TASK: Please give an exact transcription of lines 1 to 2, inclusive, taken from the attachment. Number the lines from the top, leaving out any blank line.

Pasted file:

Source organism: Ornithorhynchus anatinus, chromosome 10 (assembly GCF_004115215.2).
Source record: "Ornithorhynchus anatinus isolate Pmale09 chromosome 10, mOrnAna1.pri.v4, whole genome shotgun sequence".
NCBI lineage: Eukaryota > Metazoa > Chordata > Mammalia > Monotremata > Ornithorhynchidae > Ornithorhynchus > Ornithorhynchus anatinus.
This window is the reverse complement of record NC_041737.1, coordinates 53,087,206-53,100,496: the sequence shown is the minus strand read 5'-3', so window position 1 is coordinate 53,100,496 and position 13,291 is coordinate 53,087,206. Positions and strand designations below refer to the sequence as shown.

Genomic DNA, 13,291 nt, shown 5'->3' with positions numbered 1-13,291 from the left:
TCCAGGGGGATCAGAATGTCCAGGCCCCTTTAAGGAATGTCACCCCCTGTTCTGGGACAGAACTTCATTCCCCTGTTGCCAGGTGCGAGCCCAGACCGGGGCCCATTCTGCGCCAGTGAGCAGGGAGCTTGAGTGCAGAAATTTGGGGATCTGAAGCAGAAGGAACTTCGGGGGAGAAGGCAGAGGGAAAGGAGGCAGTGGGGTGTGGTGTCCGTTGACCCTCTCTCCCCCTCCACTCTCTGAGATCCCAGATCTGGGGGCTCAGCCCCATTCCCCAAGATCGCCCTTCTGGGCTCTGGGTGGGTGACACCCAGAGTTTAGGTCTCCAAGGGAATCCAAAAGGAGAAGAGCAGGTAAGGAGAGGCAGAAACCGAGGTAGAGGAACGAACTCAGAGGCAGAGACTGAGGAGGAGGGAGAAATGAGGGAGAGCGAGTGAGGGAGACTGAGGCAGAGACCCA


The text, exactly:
Source organism: Ornithorhynchus anatinus, chromosome 10 (assembly GCF_004115215.2).
Source record: "Ornithorhynchus anatinus isolate Pmale09 chromosome 10, mOrnAna1.pri.v4, whole genome shotgun sequence".